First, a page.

Is Kashmir a Nuclear Flashpoint?

Now that the war clouds which had appeared on the horizon in the aftermath of the Pulwama suicide attack appear to be drifting away, it is necessary to carry out an assessment of the dangers inherent if a similar crisis occurs in future.

Clearly, Pakistan’s deep state (army and ISI) will not give up its employment of terrorism as an instrument of state policy and India has begun to carry the fightback on to Pakistan-controlled territory.

The primary source of danger ahead is the fact that India and Pakistan are both nuclear-armed with a long-standing territorial dispute over Kashmir and an active LoC. Former US President Bill Clinton had called Kashmir a “nuclear flashpoint”. In the mid-1990s, Ashley Tellis, a senior scholar at the Carnegie Endowment for International Peace, Washington (then with the RAND Corporation), had used the term “ugly stability” to describe the strategic environment in South Asia.

When the war bugles begin to sound in South Asia, the world fears that it will once again witness the spectre of mushroom fireballs lighting up the sky and radiation clouds polluting large swathes of land. Are these fears well founded, or can escalation of conflict to the level of nuclear exchanges be controlled?

For three decades since 1989-90, Pakistan has been waging a proxy war to “bleed India through a thousand cuts”. Pakistan’s deep state employs the military-jihadi complex comprising state-sponsored mujahideen of the LeT, JeM and HM (originally of Kashmiri origin) to launch terrorist strikes against sensitive targets in Kashmir and urban centres in India, often through suicide bombers.

Other weapons of choice in this asymmetric conflict include support to several home-grown militant outfits like the Naxals, creating a Hindu-Muslim divide through information operations and social media and economic destabilisation through measures like the circulation of fake Indian currency.

The stated aim of the deep state is to wrest Kashmir from India and finish what Pakistan calls the “unfinished agenda of the Partition”. In the interest of avoiding large-scale conflict to give its people and economy an unfeterred opportunity to grow, India has shown strategic restraint and unbounded patience with Pakistan’s shenanigans. India opted to confine its counter-insurgency and counter-terrorism fightback to its own territory. It has been clear for some time that this strategy has failed to impose sufficient costs on the deep state.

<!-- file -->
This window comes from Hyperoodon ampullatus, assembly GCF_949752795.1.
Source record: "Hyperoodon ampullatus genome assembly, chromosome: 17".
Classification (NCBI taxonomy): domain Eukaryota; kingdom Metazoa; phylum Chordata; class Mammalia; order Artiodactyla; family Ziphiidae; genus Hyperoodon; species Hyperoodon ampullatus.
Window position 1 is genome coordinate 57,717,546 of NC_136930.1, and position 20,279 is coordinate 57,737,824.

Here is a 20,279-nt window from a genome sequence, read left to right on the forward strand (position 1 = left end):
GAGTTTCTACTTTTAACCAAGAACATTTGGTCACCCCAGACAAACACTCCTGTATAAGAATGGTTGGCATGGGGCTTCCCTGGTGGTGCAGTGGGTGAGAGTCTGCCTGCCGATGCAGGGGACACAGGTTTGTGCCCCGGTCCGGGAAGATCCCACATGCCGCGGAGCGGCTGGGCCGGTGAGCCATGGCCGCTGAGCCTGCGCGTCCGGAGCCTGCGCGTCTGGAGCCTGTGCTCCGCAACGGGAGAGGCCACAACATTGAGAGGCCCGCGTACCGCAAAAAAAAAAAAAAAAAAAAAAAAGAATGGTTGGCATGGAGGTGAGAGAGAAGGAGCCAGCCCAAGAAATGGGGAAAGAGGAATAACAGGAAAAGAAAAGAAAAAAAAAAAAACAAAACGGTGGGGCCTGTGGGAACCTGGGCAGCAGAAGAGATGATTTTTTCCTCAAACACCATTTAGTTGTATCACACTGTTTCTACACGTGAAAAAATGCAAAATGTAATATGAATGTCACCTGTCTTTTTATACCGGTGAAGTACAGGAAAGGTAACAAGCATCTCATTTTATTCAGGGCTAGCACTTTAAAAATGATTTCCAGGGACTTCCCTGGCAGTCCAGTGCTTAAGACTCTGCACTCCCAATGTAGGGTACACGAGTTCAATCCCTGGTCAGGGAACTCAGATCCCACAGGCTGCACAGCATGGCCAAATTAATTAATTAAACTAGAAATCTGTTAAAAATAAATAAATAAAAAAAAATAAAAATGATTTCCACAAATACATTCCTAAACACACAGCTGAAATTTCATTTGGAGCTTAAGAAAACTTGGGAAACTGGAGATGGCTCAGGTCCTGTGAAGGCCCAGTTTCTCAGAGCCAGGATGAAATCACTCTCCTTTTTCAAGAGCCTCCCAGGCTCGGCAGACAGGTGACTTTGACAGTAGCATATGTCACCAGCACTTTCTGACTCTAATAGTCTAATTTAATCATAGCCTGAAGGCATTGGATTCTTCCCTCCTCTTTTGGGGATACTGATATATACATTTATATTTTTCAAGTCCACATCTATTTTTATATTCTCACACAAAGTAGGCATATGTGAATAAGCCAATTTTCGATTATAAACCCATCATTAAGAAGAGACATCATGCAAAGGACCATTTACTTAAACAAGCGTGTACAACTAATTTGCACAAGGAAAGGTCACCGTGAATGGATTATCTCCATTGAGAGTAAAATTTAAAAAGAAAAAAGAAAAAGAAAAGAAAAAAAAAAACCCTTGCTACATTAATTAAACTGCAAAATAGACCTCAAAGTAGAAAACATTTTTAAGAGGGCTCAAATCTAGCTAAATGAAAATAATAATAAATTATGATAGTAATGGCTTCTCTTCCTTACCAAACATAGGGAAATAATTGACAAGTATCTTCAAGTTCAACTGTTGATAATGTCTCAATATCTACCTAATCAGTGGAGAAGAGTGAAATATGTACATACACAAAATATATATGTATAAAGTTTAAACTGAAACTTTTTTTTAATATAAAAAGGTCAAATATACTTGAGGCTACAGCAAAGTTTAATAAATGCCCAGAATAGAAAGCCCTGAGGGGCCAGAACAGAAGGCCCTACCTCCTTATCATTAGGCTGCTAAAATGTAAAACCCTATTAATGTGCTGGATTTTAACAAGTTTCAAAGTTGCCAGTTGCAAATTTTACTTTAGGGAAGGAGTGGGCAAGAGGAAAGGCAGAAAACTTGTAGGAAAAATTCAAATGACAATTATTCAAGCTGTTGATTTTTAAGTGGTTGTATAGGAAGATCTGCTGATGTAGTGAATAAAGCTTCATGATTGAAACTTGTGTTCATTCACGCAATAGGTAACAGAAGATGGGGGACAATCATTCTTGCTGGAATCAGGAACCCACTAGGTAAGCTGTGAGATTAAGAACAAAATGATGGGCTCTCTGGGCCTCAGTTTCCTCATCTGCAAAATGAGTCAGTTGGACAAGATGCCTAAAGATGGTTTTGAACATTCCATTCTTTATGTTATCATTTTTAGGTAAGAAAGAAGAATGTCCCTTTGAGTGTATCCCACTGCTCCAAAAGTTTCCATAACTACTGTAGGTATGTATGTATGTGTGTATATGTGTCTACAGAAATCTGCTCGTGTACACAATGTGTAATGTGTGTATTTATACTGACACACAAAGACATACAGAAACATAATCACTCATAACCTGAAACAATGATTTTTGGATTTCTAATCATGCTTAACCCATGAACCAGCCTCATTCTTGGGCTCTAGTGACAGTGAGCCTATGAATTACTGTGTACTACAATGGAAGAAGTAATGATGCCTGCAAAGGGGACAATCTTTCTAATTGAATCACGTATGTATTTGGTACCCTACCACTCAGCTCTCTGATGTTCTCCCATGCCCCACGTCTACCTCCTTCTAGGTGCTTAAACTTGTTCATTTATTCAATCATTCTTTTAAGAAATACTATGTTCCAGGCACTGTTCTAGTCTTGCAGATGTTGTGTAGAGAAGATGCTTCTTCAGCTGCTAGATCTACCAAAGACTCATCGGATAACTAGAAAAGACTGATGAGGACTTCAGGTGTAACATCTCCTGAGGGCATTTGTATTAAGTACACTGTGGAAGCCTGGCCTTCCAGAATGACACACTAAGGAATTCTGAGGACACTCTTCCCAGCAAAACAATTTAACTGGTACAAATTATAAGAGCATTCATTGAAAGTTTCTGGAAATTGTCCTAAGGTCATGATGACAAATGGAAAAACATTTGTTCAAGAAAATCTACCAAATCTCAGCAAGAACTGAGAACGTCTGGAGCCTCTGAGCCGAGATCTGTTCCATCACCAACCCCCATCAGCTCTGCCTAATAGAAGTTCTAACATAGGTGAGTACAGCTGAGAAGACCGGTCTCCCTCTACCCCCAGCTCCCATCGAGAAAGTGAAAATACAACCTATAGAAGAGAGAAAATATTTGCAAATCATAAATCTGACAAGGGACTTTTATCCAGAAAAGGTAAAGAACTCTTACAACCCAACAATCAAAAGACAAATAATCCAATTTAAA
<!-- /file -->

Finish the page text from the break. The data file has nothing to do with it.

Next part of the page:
At least twice in the past India and Pakistan had come close to war – when the Indian Parliament was attacked by JeM operatives in December 2001 and multiple strikes were launched by the LeT’s sea-borne terrorists in Mumbai in November 2008. The latest round in Pakistan’s game of brinkmanship has been the suicide bombing attack on a CRPF convoy in Pulwama by the JeM. Before that, armed forces bases at Pathankot and Uri had been struck.

Public opinion is India had been inflamed by the attack at Pulwama and Prime Minister Narendra Modi had said that full freedom has been given to the armed forces to retaliate appropriately. Imran Khan, the Prime Minister of Pakistan, denied any involvement and General Javed Bajwa, its COAS, warned India against any kind of retaliation. India’s response came in the shape of trans-LoC air strikes with precision-guided munitions (PGMs) on terrorist training camps.

India claimed that substantial damage had been inflicted on non-military targets and the battle lines once again appeared to be drawn. Pakistan retaliated with air strikes, both sides lost an aircraft each and, after an Indian braveheart pilot who had ejected was returned two days, the crisis blew over.

How will India handle the next major attack emanating from Pakistani soil? While India may be definitely expected to respond to the attack, the retaliation is likely to be limited to areas across the LoC in POK and Gilgit-Baltistan. Operations will in all likelihood once again include air-to-ground strikes with PGMs against terrorist training camps and critical infrastructure across the LoC from stand-off ranges on own side of the LoC.